Knowing how much extra to feed your horse in cold weather starts with knowing what to feed him year-round to keep him in good weight depending on his age, breed, exercise level, and his general overall health. In the wild, horses free feed themselves exclusive on forage or pasture grasses and plants. In today’s modern world of stabled horses, free-feed pasture has been replaced by limited feed of hay and concentrated feed like whole grains like oats or corn or a processed pelleted feed. Experienced horse people have an “eye” to know when their horse is too thin or too fat or just right. Similarly, they know when a horse or pony has too much energy — like putting a saddle on a rocket ship as he bucks his way to Mars — or too little. Horse sense, commercially prepared feeds, and our veterinarians provide most owners and professionals with the tools to feed our horses proper rations. But what if we want to be more scientifically sure of our feeding program provides our horse with what he needs? Or, what if our horse is starting to exhibit signs of losing weight, respiratory distress, skin abnormalities, or other symptoms? Hay testing can help provide the answer to both these questions.
Ah. There’s nothing like a steaming cup of hot cocoa and a Pop Tart to start the day. At least, that’s what I thought as a kid, when that was what woke me up and got me out the door to school. I was only half right, though. Eating something after a night’s rest is important, but choosing the right breakfast foods makes the difference between a whole morning of satisfaction and a brief burst of energy followed by a slump. My stomach is growling and even the wretched smell of cat food — my first task of the day, for the cats’ breakfasts — does not stop me from looking forward to my own breaking of the fast. There are many good reasons for fueling the body in the morning.
Rain falling on a frigid winter ground Sunday, January 18, formed a coat of ice that likely kept many residents home during Boy Scout Seth Barrett’s charity collection that afternoon. He had a late start due to the weather on what was to be a one-day collection that morning, so has extended his drive for goods to benefit Operation Hope, a food pantry and homeless shelter in Fairfield, through February 1. A collection box is now located in the front lobby of The Newtown Bee office.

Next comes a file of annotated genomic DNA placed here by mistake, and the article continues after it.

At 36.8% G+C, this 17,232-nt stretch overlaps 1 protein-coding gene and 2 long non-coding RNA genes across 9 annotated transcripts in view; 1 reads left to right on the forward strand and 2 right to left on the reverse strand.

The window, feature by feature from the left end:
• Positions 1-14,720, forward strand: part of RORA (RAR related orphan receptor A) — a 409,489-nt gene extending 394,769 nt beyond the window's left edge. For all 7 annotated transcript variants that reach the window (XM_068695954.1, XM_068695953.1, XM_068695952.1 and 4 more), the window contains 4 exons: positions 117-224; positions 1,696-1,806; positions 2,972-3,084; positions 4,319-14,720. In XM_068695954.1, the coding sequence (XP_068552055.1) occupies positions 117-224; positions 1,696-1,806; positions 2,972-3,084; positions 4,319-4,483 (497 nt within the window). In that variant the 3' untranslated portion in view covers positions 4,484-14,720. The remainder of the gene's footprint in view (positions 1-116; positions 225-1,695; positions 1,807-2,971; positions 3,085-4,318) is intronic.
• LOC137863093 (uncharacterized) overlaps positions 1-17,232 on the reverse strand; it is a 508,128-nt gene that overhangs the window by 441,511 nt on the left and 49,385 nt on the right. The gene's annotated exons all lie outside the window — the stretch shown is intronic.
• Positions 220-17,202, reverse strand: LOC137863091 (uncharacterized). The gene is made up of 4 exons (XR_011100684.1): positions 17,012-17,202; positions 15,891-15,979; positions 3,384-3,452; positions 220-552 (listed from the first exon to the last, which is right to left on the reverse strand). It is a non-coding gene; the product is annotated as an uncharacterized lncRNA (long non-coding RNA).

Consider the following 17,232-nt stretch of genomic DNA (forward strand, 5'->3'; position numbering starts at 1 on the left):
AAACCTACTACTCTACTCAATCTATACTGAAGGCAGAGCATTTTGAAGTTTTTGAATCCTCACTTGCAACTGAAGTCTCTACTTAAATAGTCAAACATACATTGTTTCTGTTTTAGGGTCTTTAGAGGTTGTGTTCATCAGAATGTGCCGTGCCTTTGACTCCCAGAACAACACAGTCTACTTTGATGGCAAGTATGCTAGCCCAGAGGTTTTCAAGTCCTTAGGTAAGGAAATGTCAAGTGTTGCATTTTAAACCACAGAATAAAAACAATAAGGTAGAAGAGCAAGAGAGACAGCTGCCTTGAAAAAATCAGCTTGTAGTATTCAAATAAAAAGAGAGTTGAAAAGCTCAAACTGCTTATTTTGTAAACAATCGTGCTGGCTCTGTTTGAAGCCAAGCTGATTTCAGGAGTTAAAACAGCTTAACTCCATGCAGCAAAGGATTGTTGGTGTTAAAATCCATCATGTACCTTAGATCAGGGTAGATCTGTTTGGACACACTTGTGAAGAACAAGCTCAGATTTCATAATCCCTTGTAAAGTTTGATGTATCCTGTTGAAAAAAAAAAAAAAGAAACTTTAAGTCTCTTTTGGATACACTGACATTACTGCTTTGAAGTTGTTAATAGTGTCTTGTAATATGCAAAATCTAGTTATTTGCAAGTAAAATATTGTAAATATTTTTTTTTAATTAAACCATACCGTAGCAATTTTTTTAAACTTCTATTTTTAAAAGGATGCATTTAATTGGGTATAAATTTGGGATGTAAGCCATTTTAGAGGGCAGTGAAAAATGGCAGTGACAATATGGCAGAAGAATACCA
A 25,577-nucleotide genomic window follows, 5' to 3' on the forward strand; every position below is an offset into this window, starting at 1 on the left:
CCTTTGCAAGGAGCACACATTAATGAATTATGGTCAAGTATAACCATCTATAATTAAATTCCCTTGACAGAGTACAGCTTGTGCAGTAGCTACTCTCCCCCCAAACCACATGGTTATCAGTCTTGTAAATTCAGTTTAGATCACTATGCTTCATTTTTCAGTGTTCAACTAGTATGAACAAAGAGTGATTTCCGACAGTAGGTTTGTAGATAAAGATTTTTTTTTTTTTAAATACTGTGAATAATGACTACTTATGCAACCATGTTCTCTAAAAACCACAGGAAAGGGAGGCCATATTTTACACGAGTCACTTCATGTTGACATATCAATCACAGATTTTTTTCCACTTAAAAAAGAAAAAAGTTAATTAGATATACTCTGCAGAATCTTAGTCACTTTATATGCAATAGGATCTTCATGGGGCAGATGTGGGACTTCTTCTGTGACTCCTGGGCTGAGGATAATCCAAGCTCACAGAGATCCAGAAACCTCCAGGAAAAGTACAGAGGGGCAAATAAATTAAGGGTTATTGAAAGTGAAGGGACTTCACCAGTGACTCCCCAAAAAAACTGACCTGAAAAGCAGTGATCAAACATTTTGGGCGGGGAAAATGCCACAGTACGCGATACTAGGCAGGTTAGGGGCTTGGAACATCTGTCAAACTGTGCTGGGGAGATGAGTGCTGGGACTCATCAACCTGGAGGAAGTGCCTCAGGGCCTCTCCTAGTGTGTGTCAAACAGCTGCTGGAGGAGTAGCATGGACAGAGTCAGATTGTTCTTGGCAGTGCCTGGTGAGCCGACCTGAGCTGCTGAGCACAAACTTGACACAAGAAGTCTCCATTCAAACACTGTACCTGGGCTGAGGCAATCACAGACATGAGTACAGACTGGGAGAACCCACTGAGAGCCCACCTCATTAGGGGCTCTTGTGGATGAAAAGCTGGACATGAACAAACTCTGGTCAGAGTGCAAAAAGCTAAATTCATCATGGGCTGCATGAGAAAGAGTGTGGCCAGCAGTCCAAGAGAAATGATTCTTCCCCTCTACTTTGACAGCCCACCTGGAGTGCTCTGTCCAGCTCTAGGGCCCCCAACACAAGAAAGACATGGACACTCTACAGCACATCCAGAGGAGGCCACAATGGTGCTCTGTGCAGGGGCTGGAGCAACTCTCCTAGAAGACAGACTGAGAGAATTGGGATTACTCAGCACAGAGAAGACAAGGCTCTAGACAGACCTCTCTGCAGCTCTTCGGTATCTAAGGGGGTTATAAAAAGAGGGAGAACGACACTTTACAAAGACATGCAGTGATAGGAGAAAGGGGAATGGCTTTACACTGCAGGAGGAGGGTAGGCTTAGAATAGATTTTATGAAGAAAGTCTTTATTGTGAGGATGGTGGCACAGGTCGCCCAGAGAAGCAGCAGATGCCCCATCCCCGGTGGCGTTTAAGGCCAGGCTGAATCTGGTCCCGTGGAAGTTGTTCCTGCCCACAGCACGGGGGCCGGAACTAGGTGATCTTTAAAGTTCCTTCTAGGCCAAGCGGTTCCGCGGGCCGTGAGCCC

With the recent cold snap I’ve become nostalgic for hay. That’s right, hay. Whenever sub-zero wind chills make the news, I take a deep breath and can recall that sweet smell of alfalfa and timothy on crisp winter mornings. My old horse would eat copious amounts of hay when the mercury dipped below freezing. Hay is what kept him warm and each winter it seemed all I did from sunrise to sunset to moonrise was fill his hay net over and over and over again. Experienced horse people know the centuries-old animal husbandry tactic: when it gets colder, feed your horse more hay and he will stay warm. When a horse lived in the backyard, my life used to revolve around this winter hay ritual — check the temperature, adjust the flakes delivered. In addition, I gained expert knot-tying status as I hung the string hay net on the inside of his shed every morning, noon, and night. An added benefit, my biceps and triceps became shapely from hoisting heavy hay-laden nets over my head to secure the net.
Perhaps Newtown can claim some ownership to the recent director-actor pairing: former resident Nate Hapke and seasoned performer Richard Herd. Hapke, himself a child star turned film maker, is in the early stages of developing a second film in as many years with the veteran character actor who has previously appeared in dozens of film, stage and television projects. At the same time, Hapke is promoting a 2014 film he produced with Herd and actor Al Thompson entitled "Thom & Gerry," which was shot in town last year. Local audiences may eventually be treated to a double feature of Hapke’s films as he is in preliminary discussions to screen them in September during the 2015 Newtown Arts Festival.
Who was the first baby born to Newtown parents in 2015? We are ready to find out. In addition to that wonderful new baby smell and the joy of life that has arrived in someone’s home, The Newtown Bee and 23 additional local businesses are still looking forward to introducing the local newborn whose birth coincides closest to the arrival of the new year.
A desire to serve in the Israeli Defense Forces (IDF) has carried 22-year-old Alexander Moliver a long way from his Newtown home to a small apartment outside of Tel-Aviv, Israel. He spends up to three days there with roommates and rotates back to his military base for another 11 days. Mr Moliver is Jewish, and said, “I believe very strongly in the Jewish people and Israel’s right to exist.” Without IDF, he said, “Israel probably wouldn’t exist from all the attacks.” The IDF is not exclusive to Jews, and others, including some Muslims and Christians, also serve in Israel’s military forces. A 2010 Newtown High School graduate, Mr Moliver is now serving in an elite army unit in one of the world’s most dangerous war zones.